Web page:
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Putin’s Throwback State

Undoing Moscow’s Shift West

Russian President Vladimir Putin looks on as he arrives at the Expo 2015 global fair in Milan, northern Italy, June 10, 2015. Flavio Lo Scalzo / Reuters

The twists and turns of Russia’s development may have never been more tied to the West than they were in 1997. That summer, Moscow’s stock market began to boom as new Western-style grocery stores replaced those of the foul-smelling Soviet variety, even in Moscow’s most remote districts. A growing number of Russians began to believe that the trauma of market reform and democratization had finally started to show at least some small promise of an eventual payoff. It was therefore surprising to hear a young Moscow professional back then declare that the West wants only to make Russia weak. That protestation came not from a die-hard Communist or nationalist politician but rather from a well-spoken 30-something who had traveled abroad. Nothing, it seemed, could bridge what appeared to be an ideological divide between us.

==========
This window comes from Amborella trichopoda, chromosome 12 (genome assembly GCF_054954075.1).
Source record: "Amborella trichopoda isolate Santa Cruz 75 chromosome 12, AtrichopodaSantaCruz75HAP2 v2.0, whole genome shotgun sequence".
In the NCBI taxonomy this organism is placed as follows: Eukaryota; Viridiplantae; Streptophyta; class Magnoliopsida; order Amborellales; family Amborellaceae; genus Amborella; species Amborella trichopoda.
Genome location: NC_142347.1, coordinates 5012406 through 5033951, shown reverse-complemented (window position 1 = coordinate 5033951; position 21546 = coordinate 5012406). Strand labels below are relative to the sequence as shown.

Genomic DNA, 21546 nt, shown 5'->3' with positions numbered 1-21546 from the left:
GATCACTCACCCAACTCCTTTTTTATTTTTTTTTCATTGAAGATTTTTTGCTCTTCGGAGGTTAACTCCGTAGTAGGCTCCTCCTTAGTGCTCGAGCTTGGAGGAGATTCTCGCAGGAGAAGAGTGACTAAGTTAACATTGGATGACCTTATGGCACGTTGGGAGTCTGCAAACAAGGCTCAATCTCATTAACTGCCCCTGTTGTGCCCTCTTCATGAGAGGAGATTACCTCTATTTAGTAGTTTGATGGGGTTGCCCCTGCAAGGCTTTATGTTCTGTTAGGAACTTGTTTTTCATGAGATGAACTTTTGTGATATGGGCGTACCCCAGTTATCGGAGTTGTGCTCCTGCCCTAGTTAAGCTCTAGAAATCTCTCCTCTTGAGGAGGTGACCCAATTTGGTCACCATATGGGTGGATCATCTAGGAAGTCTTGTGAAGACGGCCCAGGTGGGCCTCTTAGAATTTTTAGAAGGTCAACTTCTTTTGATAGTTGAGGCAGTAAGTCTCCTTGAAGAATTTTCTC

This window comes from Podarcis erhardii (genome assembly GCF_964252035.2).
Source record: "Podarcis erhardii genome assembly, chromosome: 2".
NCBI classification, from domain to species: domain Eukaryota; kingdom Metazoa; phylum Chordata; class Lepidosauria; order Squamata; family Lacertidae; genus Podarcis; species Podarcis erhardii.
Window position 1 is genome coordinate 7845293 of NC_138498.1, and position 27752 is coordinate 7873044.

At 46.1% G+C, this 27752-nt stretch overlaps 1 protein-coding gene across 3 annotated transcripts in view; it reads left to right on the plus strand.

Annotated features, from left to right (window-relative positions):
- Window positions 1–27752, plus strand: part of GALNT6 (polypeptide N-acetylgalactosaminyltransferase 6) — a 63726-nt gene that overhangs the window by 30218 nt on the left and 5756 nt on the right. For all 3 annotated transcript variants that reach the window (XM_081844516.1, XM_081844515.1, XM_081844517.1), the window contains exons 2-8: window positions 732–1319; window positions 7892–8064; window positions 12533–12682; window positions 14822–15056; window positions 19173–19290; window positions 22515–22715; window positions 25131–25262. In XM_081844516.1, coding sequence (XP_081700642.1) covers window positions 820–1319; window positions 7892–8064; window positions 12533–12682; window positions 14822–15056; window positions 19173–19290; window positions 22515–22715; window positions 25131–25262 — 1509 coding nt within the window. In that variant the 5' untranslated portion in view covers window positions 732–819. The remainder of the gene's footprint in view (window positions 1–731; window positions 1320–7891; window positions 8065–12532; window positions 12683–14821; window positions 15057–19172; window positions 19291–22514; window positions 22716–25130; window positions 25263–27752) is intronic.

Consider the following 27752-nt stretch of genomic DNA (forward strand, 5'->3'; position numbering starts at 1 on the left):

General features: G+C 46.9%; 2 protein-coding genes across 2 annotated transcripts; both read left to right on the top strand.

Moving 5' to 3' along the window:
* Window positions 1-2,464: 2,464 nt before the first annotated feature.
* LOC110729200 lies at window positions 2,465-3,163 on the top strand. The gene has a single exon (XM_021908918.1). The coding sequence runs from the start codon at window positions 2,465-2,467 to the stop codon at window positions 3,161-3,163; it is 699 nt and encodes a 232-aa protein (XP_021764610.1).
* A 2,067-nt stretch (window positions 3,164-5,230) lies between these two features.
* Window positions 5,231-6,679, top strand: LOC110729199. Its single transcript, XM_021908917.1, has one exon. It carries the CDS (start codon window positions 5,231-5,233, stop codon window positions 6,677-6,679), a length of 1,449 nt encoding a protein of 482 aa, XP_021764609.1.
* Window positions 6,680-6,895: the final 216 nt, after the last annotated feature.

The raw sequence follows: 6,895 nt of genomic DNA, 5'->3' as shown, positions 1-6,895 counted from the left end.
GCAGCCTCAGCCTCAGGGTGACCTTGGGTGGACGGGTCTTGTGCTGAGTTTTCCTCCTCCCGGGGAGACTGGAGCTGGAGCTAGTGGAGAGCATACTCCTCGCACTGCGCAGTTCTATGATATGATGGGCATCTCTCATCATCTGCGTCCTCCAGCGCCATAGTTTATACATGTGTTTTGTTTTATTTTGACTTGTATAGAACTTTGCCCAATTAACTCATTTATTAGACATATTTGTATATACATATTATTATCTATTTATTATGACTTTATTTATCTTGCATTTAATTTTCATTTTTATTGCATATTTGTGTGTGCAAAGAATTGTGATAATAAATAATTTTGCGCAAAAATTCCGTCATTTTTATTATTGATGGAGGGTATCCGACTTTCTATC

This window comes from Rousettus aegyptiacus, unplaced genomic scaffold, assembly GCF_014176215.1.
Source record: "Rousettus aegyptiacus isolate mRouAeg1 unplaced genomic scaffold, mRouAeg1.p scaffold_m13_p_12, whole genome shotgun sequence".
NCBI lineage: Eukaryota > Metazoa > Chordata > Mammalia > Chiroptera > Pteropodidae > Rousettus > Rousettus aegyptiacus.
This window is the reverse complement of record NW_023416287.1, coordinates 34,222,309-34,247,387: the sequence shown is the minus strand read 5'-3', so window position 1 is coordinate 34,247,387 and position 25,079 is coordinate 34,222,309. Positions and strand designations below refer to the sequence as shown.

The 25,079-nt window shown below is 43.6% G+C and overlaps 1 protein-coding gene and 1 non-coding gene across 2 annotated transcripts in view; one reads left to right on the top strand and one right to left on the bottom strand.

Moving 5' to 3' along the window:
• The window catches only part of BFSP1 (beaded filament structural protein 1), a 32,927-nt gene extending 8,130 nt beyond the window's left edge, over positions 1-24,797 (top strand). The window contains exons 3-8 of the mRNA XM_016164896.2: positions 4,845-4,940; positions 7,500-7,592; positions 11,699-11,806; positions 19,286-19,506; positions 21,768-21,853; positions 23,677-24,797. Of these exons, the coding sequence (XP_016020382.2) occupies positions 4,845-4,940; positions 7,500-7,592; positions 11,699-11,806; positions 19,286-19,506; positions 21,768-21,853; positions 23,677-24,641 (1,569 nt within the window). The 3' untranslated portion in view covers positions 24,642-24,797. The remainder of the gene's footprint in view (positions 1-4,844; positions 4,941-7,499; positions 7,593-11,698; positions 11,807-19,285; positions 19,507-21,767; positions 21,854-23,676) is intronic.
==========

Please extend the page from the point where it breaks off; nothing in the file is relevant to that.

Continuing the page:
Today, such views are common among young Russians. Western antagonism toward Russia has become

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